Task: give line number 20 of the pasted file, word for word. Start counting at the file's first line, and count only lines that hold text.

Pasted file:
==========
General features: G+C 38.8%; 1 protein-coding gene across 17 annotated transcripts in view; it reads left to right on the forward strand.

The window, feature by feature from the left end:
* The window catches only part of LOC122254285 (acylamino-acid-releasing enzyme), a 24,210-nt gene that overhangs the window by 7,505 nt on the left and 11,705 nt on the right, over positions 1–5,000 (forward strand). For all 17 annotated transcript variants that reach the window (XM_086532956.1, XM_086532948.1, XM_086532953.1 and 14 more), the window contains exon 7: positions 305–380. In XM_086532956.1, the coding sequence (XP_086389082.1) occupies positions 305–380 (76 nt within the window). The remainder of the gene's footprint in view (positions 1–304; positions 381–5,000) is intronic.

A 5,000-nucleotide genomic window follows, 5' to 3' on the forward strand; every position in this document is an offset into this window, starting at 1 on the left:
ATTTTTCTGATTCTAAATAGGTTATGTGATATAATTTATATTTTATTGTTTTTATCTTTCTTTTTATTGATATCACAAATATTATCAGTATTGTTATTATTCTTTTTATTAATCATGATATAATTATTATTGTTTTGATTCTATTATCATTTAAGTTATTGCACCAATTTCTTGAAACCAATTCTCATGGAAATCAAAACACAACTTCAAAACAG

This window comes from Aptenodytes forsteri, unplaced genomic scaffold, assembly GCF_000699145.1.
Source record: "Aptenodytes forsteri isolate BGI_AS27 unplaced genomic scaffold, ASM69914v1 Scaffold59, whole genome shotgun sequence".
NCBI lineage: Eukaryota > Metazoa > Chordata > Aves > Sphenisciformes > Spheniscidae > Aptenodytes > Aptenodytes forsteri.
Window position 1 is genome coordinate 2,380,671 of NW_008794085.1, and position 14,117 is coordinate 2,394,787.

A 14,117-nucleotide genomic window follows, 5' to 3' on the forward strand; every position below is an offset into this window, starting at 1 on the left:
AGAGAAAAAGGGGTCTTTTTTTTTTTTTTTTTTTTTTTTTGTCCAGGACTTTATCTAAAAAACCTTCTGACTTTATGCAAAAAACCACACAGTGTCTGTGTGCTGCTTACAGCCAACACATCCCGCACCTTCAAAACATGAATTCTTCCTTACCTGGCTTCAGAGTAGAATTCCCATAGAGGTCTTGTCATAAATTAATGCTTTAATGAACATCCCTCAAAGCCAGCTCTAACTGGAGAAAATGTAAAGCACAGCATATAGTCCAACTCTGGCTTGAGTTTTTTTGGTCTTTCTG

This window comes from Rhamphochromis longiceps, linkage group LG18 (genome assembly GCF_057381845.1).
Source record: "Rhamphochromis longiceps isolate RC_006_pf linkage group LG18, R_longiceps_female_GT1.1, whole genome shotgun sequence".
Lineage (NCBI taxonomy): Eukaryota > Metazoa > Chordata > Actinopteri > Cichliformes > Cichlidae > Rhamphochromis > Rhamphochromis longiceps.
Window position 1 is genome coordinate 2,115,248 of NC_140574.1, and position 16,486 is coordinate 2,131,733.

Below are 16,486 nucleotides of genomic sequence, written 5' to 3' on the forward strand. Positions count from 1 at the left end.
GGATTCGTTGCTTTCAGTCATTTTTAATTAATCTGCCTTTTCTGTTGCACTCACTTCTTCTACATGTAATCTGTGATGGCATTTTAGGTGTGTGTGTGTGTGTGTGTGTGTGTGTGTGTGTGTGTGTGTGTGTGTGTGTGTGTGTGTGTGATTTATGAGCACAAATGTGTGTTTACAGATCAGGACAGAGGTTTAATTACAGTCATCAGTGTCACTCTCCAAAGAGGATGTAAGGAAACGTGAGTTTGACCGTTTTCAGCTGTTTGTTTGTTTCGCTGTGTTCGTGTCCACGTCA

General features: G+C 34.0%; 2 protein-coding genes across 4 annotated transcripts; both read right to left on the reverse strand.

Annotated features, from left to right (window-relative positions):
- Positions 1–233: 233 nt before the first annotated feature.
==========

- Positions 1–233: 233 nt before the first annotated feature.